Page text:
filters
More Options
Shortlist
  •   Add All to Shortlist
A pass for the Urenui Native Contingent dated 21/10/1879 and signed by Major Stapp
Accession No
ARC2001-4

Written in a conversational style, H W Insull relates the story of Reverand Henry Handley Brown's theological training in England, the leasing of land 'Brookwood' at Omata, the Battle at Waireka and how Brown's house was awarded 'sanctory' status by Maori, Brown's role in the wreck of the Lord Worsley.
Accession No
ARC2001-72

Name/Title
Written by E.R. Andrews, the paper was prepared and read to a meeting of the New Plymouth Historical Society on 10 December 1945.
Ted Andrews gives an introduction to Maori history to the Huirangi area including Pukerangiora before describing event 1860 - 1864 with the battle of Te Kohia, Puketakauere, Matarikoriko, Te Arei and Sentry Hill.
Accession No
ARC2001-79

An essay written by Gordon Gavin includes a brief background to the Messenger family's lifestyle in England followed by more detailed information on their arrival in Taranaki 1853 and life in Omata and Pukearuhe. Annotated by Fred Butler.
Accession No
ARC2001-91

Name/Title
Copies of three letters to Elizabeth Mellors who was the sister of Dr T. E. Rawson and aunt to Charles E. Rawson, includes comments about the events in New Plymouth in 1861 and 1862. Letters copied by Elsie Holmes (nee Rawson) 1930. Additional correspondence between various members of the Rawson family, mainly regarding family history.
Accession No
ARC2001-99

Name/Title
Either an essay or speech notes written by Miss A. J. Page, possibly for delivery to a New Plymouth Historical Society meeting.
The writer takes a look at redoubts and stockades in the New Plymouth / Waitara area etc.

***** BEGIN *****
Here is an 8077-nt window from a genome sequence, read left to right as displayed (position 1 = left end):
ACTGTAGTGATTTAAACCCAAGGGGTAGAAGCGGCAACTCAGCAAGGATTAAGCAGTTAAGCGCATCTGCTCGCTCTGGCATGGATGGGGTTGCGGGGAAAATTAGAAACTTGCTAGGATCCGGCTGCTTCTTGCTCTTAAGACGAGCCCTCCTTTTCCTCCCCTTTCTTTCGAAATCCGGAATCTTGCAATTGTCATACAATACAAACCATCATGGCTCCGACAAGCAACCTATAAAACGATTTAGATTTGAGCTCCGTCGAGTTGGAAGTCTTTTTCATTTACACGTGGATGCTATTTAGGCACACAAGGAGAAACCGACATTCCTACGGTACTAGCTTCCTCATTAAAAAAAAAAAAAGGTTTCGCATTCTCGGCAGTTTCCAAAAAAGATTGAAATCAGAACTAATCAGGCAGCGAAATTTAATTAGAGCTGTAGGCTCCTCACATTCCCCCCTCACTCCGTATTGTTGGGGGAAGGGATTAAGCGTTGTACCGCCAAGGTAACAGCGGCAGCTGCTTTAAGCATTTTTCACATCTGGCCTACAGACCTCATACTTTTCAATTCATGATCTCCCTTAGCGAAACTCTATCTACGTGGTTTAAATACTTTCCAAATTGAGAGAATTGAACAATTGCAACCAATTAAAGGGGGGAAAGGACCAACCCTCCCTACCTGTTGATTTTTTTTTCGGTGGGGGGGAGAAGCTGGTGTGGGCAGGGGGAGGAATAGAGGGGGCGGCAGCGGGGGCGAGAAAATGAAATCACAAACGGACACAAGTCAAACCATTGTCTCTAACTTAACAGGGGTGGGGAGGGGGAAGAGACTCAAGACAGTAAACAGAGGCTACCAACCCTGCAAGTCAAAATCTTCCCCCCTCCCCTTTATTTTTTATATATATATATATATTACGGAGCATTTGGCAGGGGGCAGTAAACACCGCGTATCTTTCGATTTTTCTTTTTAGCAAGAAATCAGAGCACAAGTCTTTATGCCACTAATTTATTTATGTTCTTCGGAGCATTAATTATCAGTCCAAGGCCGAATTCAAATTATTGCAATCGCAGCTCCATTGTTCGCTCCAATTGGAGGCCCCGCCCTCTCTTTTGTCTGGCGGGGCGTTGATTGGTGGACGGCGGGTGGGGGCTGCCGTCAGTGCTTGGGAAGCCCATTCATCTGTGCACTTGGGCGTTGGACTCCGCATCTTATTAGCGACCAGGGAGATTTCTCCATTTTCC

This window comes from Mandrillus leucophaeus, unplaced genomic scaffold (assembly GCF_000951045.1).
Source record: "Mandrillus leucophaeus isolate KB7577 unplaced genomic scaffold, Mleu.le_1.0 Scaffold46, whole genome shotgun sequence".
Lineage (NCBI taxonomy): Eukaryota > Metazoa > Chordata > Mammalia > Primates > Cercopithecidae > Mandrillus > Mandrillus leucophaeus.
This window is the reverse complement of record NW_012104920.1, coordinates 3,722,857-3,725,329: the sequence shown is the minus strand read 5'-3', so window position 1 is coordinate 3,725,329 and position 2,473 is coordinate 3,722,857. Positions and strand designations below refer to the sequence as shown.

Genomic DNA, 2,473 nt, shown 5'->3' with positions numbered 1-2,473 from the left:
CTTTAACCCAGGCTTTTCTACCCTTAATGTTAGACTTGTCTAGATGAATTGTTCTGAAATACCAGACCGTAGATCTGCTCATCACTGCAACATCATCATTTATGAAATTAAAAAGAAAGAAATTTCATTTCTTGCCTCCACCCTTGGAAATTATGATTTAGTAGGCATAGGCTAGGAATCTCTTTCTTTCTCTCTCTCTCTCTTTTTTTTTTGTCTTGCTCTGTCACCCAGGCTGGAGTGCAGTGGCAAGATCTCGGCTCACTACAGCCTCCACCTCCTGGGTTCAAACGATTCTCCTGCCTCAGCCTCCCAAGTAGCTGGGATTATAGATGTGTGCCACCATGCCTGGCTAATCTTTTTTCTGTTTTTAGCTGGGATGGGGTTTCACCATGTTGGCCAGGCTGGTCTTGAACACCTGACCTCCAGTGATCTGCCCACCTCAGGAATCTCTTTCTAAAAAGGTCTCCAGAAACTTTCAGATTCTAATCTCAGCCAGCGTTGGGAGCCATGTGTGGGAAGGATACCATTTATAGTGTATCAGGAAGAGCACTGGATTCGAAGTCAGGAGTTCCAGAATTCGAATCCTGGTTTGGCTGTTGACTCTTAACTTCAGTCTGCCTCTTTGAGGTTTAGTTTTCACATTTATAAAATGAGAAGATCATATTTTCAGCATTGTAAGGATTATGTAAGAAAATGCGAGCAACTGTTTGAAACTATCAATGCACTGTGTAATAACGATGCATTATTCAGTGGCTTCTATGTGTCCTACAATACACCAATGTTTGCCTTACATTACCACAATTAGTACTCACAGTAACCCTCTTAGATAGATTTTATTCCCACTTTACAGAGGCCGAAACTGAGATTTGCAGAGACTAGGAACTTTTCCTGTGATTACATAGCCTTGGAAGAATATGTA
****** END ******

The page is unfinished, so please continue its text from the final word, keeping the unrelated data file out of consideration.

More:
Accession No
ARC2001-102

Name/Title
In this typescript C.J. Hoskin relates the story of Wereroa Pa and the effects of land confiscations in South Taranaki. Written in a style of interpretation which was common in the 1940s and 50s.
Accession No
ARC2001-118

Speech notes on the history of Waitara giving two difference accounts - one from Ben Wells and the other 'based in Maori legends'.H.L. Wallace balances written accounts against oral traditions given to him by Mr Witten-Hannah
Accession No
ARC2001-103

A paper prepared and read by Mr B. A. Norman at the meeting of the New Plymouth Historical Society on Sept 10 1945.
The paper describes the memorial and tells the story of the battle at Mahoetahi where Imperial and Colonial troops engaged with Maori, primarily from the Waikato.
Accession No
ARC2001-101

Name/Title
William Newland 1839-1919, was two years old when the Newland family came to New Zealand on the ship Amelia Thompson in 1841. Raised in New Plymouth, he joined the militia and became a lieutenant in the Patea Bushrangers. He later took up farming in the Wairoa and Patea areas. He died on the 21 April 1919 and is buried in the Te Henui Cemetery, New Plymouth.
The reminiscences give an account of the land wars. They are separated into various sections, J. Stronge in biographical notes on the reverse of a copy of the transcript of the Siege of Pipiriki, surmises that the reminiscences were transcribed by a relative of Captain Newland, as some of the narrative is in the first person and some in the third person.
Accession No
ARC2001-121

Name/Title
A transcript of his diary entries beginning 9th June 1868 and ceasing on the 3rd January 1869 and describe daily events both as farmer and as a volunteer in the colonial force.
Accession No
ARC2001-123

Name/Title
McDonnell, Thomas, 1832-1899. Thomas McDonnell, eldest son of Thomas McDonnell Senior was born in the Philippines and arrived in NZ as a young child. The McDonnell family resided in Hareka where there owned a timber mill, supplying spars to HM ships. Thomas Junior joined the Colonial force in 1865 and embarked on a military career. He was active service at Mauku, Drury, Weraroa and Pipiriki. He was given command of the 'protecting forces' in Taranaki but his negotiations with Ngatiruanui and Tangahoe were unsuccessful. In April 1866, he was promoted Lieutenant Colonel and given the command of the Native Contingent, operating against Titokowaru and his Hauhau warriors. In July 1868 McDonnell was promoted to the rank of Inspector of the Armed Constabulary but with failure at Te Ngutu o te manu, he resigned his command and served under his successor, Colonel Whitmore. He was later called to assist in operations against Te Kooti and was awarded the New Zealand Cross in 1886.Thomas Junior later became a land agent in Wanganui.